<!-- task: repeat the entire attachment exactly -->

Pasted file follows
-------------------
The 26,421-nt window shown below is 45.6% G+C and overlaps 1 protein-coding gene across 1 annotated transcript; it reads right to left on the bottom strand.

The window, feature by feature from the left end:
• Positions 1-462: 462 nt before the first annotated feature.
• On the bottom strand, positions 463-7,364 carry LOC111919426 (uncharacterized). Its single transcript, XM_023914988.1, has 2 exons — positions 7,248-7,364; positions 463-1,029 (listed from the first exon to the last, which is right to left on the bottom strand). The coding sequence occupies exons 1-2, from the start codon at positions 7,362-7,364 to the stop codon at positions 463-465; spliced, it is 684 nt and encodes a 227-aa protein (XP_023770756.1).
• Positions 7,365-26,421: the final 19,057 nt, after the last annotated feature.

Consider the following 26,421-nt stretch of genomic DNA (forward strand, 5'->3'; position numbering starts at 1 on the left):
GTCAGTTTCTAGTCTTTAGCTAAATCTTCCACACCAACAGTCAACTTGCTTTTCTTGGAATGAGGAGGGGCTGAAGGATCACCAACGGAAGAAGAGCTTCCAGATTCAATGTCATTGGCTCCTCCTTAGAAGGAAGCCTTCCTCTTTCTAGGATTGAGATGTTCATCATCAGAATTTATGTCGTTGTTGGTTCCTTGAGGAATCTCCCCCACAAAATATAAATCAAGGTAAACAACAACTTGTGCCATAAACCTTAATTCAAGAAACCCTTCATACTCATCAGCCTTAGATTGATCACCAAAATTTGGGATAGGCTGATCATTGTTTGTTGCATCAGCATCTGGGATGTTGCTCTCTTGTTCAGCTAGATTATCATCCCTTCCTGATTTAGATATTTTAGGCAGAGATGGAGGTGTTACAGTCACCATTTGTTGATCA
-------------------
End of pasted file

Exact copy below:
The 26,421-nt window shown below is 45.6% G+C and overlaps 1 protein-coding gene across 1 annotated transcript; it reads right to left on the bottom strand.

The window, feature by feature from the left end:
• Positions 1-462: 462 nt before the first annotated feature.
• On the bottom strand, positions 463-7,364 carry LOC111919426 (uncharacterized). Its single transcript, XM_023914988.1, has 2 exons — positions 7,248-7,364; positions 463-1,029 (listed from the first exon to the last, which is right to left on the bottom strand). The coding sequence occupies exons 1-2, from the start codon at positions 7,362-7,364 to the stop codon at positions 463-465; spliced, it is 684 nt and encodes a 227-aa protein (XP_023770756.1).
• Positions 7,365-26,421: the final 19,057 nt, after the last annotated feature.

Consider the following 26,421-nt stretch of genomic DNA (forward strand, 5'->3'; position numbering starts at 1 on the left):
GTCAGTTTCTAGTCTTTAGCTAAATCTTCCACACCAACAGTCAACTTGCTTTTCTTGGAATGAGGAGGGGCTGAAGGATCACCAACGGAAGAAGAGCTTCCAGATTCAATGTCATTGGCTCCTCCTTAGAAGGAAGCCTTCCTCTTTCTAGGATTGAGATGTTCATCATCAGAATTTATGTCGTTGTTGGTTCCTTGAGGAATCTCCCCCACAAAATATAAATCAAGGTAAACAACAACTTGTGCCATAAACCTTAATTCAAGAAACCCTTCATACTCATCAGCCTTAGATTGATCACCAAAATTTGGGATAGGCTGATCATTGTTTGTTGCATCAGCATCTGGGATGTTGCTCTCTTGTTCAGCTAGATTATCATCCCTTCCTGATTTAGATATTTTAGGCAGAGATGGAGGTGTTACAGTCACCATTTGTTGATCA